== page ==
Cooking with tea is not a Western notion, but recently tea has leapt out of the pot and into muffins, cookies, and ice cream. We've also tasted green tea soba noodles, sweet tea-infused chestnuts, and a classic Burmese dish featuring tea leaves in a salad. Crushed tea leaves can easily be added to cooked rice or used to coat tofu before sauteing. Brewed tea can be used to stew fruits or to add intrigue to a homey quick bread recipe. Whatever uses you can dream up for the tea in your kitchen, we think you'll be pleasantly surprised by the charming versatility of this elegant, ancient leaf.

Apricot Almond Tea Bread

Makes 16 servings

You may not be able to resist eating this right out of the oven, but if you can, let the loaf cool, wrap tightly, and let it sit overnight. It can then be sliced very thin and used to make little butter or cream cheese sandwiches, which are a perfect accompaniment to...tea!

8 ounces dried apricots, chopped
1-1/4 cups hot brewed tea
1 cup sugar
1 teaspoon salt
1/2 cup skim milk or soy milk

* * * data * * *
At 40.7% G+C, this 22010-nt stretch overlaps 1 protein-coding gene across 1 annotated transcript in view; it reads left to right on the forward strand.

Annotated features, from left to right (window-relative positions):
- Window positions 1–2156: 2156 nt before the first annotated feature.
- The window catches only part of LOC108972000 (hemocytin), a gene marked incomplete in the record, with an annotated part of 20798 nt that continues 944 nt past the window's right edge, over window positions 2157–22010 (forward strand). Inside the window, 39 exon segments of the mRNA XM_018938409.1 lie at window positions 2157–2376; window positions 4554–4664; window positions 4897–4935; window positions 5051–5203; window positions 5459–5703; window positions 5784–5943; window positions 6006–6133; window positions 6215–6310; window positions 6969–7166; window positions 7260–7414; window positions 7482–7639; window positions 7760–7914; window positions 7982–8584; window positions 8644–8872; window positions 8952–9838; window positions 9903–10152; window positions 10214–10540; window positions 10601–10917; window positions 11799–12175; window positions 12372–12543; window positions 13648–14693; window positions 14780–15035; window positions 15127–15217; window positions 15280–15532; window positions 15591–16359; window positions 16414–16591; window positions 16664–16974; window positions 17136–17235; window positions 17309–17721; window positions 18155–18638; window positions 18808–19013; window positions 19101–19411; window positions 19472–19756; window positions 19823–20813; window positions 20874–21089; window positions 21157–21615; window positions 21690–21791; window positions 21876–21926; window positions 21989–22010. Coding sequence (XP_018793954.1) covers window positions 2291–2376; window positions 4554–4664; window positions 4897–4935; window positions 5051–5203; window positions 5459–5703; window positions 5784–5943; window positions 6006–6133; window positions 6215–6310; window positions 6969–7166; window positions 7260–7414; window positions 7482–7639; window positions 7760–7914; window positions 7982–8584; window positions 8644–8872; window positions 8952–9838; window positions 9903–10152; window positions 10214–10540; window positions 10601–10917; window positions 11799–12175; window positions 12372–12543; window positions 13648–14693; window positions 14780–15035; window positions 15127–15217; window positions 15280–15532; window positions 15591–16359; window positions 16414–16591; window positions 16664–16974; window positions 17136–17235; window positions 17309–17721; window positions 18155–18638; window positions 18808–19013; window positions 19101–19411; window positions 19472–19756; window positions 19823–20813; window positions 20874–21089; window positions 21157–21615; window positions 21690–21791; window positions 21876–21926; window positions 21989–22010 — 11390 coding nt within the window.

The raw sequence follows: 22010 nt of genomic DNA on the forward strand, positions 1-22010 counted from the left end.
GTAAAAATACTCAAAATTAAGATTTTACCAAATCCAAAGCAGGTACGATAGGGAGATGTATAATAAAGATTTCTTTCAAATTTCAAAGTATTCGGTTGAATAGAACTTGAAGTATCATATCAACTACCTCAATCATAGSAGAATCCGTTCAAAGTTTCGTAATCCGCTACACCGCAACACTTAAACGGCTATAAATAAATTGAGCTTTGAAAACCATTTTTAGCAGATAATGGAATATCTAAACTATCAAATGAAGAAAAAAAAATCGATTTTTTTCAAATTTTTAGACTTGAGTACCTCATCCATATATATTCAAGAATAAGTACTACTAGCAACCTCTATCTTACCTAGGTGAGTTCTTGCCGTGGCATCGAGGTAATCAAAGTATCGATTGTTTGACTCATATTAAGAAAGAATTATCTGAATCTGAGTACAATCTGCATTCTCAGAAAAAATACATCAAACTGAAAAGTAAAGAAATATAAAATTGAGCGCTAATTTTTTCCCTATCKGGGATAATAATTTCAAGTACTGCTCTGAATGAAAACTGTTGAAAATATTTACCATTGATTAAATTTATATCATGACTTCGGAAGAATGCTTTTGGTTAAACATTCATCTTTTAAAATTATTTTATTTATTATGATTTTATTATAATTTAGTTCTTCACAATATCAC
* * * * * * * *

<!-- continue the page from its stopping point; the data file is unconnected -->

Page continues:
2 eggs or equivalent egg substitute
2 tablespoons vegetable oil
2-3/4 cups whole-wheat pastry flour (see below) or
unbleached white flour
2 teaspoons baking powder
1/2 cup coarsely chopped almonds

Whole-wheat pastry flour: A fine-textured, lower-protein flour, used for pastry and quick breads. Available at many supermarkets and at natural food stores.

1. In a large bowl combine apricots and hot tea. Stir in sugar and salt and let sit for 1 hour.

2. Preheat oven to 325° and lightly spray a 9 x 5-inch loaf pan. Add milk, eggs, and oil to apricot mixture and mix well.

3. In a medium bowl, whisk together flour and baking powder. Add to wet ingredients along with almonds. Stir until just blended.

4. Spoon mixture into prepared pan and bake until top is golden and toothpick inserted into the center comes out clean, about 1 hour and 15 minutes.


PER 1/16 LOAF: 194 CAL (18% from fat), 4g PROT, 4g FAT, 35g CARB, 201mg SOD, 34mg CHOL, 3g FIBER

Sparkling Ginger Iced Green Tea

Makes 4 servings

1 tablespoon coarsely chopped ginger root
2 tablespoons loose green tea
2 cups boiling water
2 cups chilled ginger ale

Steep ginger and tea in boiling water for 15 to 20 minutes. Strain into a pitcher and chill before adding ginger ale and ice.


PER SERVING: 45 CAL (0% from fat), less than 1g PROT, 0g FAT, 11g CARB, 12mg SOD, 0mg CHOL, less than 1g FIBER

Green Tea Sorbet

Makes about 1 quart

This is the most fun, refreshing, and shortest recipe we've ever printed.

3/4 cup sugar
3 cups hot brewed green tea

Dissolve sugar in tea and refrigerate until well chilled. Freeze in an ice cream freezer according to manufacturer's instructions.


PER 1/2 CUP: 68 CAL (0% from fat), 0g PROT, 0g FAT, 17g CARB, 2mg SOD, 0mg CHOL, 0g FIBER